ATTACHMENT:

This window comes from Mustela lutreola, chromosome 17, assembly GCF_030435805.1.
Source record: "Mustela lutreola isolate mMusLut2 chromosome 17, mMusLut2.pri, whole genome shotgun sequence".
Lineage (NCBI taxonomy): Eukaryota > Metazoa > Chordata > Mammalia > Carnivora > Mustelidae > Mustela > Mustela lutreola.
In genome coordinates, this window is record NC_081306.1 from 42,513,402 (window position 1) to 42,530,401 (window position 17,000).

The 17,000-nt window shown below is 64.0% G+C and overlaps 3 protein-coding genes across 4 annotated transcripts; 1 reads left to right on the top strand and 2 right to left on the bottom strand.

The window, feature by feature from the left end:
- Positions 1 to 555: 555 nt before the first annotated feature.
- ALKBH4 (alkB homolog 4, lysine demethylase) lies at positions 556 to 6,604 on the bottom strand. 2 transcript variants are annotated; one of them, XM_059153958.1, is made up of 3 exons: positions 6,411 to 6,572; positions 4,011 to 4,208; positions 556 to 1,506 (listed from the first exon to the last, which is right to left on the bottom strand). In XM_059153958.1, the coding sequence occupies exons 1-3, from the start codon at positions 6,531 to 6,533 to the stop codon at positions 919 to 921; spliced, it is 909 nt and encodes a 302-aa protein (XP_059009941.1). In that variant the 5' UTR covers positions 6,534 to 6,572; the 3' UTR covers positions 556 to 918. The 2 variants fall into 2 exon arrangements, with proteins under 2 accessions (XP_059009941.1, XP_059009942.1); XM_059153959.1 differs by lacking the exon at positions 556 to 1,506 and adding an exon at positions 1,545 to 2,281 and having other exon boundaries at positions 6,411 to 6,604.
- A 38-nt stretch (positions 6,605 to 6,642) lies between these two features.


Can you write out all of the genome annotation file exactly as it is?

This window comes from Mustela lutreola, chromosome 17, assembly GCF_030435805.1.
Source record: "Mustela lutreola isolate mMusLut2 chromosome 17, mMusLut2.pri, whole genome shotgun sequence".
Lineage (NCBI taxonomy): Eukaryota > Metazoa > Chordata > Mammalia > Carnivora > Mustelidae > Mustela > Mustela lutreola.
In genome coordinates, this window is record NC_081306.1 from 42,513,402 (window position 1) to 42,530,401 (window position 17,000).

The 17,000-nt window shown below is 64.0% G+C and overlaps 3 protein-coding genes across 4 annotated transcripts; 1 reads left to right on the top strand and 2 right to left on the bottom strand.

The window, feature by feature from the left end:
- Positions 1 to 555: 555 nt before the first annotated feature.
- ALKBH4 (alkB homolog 4, lysine demethylase) lies at positions 556 to 6,604 on the bottom strand. 2 transcript variants are annotated; one of them, XM_059153958.1, is made up of 3 exons: positions 6,411 to 6,572; positions 4,011 to 4,208; positions 556 to 1,506 (listed from the first exon to the last, which is right to left on the bottom strand). In XM_059153958.1, the coding sequence occupies exons 1-3, from the start codon at positions 6,531 to 6,533 to the stop codon at positions 919 to 921; spliced, it is 909 nt and encodes a 302-aa protein (XP_059009941.1). In that variant the 5' UTR covers positions 6,534 to 6,572; the 3' UTR covers positions 556 to 918. The 2 variants fall into 2 exon arrangements, with proteins under 2 accessions (XP_059009941.1, XP_059009942.1); XM_059153959.1 differs by lacking the exon at positions 556 to 1,506 and adding an exon at positions 1,545 to 2,281 and having other exon boundaries at positions 6,411 to 6,604.
- A 38-nt stretch (positions 6,605 to 6,642) lies between these two features.